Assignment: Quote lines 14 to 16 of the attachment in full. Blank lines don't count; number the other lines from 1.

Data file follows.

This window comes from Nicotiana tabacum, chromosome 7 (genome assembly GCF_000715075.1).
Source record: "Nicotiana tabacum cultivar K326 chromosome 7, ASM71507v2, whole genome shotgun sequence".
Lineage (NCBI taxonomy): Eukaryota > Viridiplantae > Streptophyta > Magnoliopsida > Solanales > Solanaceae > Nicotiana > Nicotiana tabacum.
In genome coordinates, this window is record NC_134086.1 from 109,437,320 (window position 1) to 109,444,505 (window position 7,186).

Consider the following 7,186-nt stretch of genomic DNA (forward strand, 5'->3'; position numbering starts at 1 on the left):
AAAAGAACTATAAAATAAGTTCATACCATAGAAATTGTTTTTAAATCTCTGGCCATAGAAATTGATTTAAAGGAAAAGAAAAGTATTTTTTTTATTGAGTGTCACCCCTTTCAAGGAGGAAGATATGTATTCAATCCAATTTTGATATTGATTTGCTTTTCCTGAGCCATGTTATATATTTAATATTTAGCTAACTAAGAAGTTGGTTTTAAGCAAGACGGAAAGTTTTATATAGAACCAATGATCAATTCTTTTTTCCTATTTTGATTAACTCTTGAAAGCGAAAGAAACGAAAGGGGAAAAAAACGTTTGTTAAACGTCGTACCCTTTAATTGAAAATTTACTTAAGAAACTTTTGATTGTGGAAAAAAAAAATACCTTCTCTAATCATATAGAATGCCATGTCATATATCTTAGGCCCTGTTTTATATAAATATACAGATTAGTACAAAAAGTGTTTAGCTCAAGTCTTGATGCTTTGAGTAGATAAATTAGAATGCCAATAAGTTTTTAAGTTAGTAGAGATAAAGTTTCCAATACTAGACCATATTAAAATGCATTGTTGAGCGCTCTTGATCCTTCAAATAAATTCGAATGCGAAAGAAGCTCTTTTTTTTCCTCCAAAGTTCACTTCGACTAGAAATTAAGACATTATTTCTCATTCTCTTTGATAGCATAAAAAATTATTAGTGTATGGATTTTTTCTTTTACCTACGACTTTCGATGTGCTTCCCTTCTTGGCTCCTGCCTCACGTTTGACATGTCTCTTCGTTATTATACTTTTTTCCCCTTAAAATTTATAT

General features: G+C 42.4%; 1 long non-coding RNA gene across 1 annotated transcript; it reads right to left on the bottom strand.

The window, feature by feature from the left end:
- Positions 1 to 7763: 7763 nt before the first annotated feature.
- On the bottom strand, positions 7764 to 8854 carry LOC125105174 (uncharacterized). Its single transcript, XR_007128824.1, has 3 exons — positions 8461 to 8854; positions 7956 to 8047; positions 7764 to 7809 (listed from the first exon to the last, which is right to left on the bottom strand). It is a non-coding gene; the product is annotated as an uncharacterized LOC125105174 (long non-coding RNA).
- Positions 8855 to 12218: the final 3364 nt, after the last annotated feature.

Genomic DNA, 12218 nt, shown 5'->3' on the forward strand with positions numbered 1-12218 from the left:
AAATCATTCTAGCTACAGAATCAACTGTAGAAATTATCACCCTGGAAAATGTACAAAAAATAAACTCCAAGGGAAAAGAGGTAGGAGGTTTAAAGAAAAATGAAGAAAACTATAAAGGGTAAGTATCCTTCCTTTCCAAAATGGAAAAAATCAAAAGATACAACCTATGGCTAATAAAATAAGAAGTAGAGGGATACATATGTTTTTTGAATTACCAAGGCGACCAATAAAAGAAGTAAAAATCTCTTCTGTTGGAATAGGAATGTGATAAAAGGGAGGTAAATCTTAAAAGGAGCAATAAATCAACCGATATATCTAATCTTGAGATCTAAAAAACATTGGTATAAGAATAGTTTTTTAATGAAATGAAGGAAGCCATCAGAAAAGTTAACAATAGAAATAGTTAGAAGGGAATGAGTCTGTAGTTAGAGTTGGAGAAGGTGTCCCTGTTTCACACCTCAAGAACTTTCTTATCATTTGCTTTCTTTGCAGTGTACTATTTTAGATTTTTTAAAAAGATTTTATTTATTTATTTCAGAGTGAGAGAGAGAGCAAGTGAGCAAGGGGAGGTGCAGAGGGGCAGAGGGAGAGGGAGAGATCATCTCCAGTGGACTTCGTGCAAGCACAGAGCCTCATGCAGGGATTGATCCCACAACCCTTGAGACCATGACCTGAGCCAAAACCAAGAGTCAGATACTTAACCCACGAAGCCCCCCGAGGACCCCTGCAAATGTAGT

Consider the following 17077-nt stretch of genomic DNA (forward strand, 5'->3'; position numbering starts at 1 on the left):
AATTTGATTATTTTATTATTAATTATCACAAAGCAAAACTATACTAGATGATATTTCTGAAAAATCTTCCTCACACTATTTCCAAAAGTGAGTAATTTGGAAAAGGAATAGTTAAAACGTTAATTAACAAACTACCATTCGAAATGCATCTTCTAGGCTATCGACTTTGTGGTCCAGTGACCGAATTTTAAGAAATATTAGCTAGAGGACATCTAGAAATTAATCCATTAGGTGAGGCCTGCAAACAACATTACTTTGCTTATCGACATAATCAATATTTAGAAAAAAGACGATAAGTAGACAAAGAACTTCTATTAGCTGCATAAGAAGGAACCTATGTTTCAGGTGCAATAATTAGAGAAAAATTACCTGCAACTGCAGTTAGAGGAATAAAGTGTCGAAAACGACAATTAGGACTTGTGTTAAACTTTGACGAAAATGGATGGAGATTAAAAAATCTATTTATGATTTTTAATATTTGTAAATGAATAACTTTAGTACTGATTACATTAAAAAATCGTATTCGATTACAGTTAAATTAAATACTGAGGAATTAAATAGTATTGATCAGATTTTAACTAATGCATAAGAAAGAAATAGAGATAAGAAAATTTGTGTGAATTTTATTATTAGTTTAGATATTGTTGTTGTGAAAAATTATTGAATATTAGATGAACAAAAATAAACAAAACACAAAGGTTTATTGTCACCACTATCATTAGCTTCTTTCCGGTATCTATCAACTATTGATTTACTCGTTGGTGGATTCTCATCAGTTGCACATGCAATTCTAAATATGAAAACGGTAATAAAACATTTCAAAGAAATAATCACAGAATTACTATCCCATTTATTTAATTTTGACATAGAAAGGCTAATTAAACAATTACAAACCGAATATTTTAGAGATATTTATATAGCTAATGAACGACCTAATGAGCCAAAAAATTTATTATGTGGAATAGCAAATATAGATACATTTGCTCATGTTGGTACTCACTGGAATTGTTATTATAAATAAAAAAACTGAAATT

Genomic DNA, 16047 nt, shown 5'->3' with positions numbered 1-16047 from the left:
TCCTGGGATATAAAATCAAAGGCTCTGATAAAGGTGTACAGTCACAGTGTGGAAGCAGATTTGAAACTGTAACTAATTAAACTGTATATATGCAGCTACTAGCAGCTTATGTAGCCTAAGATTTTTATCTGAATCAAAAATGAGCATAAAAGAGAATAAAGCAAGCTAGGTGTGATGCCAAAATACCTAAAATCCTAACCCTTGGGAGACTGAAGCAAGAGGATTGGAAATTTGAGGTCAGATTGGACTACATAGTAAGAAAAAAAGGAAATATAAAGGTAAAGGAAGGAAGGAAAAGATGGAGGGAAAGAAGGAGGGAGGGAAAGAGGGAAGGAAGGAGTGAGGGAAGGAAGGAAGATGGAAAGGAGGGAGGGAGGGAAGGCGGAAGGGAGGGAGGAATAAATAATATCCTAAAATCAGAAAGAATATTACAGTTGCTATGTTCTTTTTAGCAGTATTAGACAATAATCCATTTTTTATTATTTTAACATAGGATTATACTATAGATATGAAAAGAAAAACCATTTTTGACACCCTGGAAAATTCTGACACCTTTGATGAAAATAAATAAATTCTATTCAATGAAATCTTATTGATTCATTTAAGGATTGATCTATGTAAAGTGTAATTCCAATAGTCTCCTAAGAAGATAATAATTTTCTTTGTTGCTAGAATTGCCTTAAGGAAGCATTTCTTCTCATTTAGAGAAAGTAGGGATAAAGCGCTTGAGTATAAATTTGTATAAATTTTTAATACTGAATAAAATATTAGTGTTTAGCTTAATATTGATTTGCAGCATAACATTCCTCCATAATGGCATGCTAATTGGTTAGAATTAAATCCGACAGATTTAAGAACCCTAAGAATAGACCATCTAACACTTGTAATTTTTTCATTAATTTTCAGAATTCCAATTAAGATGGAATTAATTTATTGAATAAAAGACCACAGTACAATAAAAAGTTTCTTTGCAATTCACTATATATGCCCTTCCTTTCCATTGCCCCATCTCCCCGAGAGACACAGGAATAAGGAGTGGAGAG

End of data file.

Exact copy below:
Consider the following 17077-nt stretch of genomic DNA (forward strand, 5'->3'; position numbering starts at 1 on the left):
AATTTGATTATTTTATTATTAATTATCACAAAGCAAAACTATACTAGATGATATTTCTGAAAAATCTTCCTCACACTATTTCCAAAAGTGAGTAATTTGGAAAAGGAATAGTTAAAACGTTAATTAACAAACTACCATTCGAAATGCATCTTCTAGGCTATCGACTTTGTGGTCCAGTGACCGAATTTTAAGAAATATTAGCTAGAGGACATCTAGAAATTAATCCATTAGGTGAGGCCTGCAAACAACATTACTTTGCTTATCGACATAATCAATATTTAGAAAAAAGACGATAAGTAGACAAAGAACTTCTATTAGCTGCATAAGAAGGAACCTATGTTTCAGGTGCAATAATTAGAGAAAAATTACCTGCAACTGCAGTTAGAGGAATAAAGTGTCGAAAACGACAATTAGGACTTGTGTTAAACTTTGACGAAAATGGATGGAGATTAAAAAATCTATTTATGATTTTTAATATTTGTAAATGAATAACTTTAGTACTGATTACATTAAAAAATCGTATTCGATTACAGTTAAATTAAATACTGAGGAATTAAATAGTATTGATCAGATTTTAACTAATGCATAAGAAAGAAATAGAGATAAGAAAATTTGTGTGAATTTTATTATTAGTTTAGATATTGTTGTTGTGAAAAATTATTGAATATTAGATGAACAAAAATAAACAAAACACAAAGGTTTATTGTCACCACTATCATTAGCTTCTTTCCGGTATCTATCAACTATTGATTTACTCGTTGGTGGATTCTCATCAGTTGCACATGCAATTCTAAATATGAAAACGGTAATAAAACATTTCAAAGAAATAATCACAGAATTACTATCCCATTTATTTAATTTTGACATAGAAAGGCTAATTAAACAATTACAAACCGAATATTTTAGAGATATTTATATAGCTAATGAACGACCTAATGAGCCAAAAAATTTATTATGTGGAATAGCAAATATAGATACATTTGCTCATGTTGGTACTCACTGGAATTGTTATTATAAATAAAAAAACTGAAATT

Genomic DNA, 16047 nt, shown 5'->3' with positions numbered 1-16047 from the left: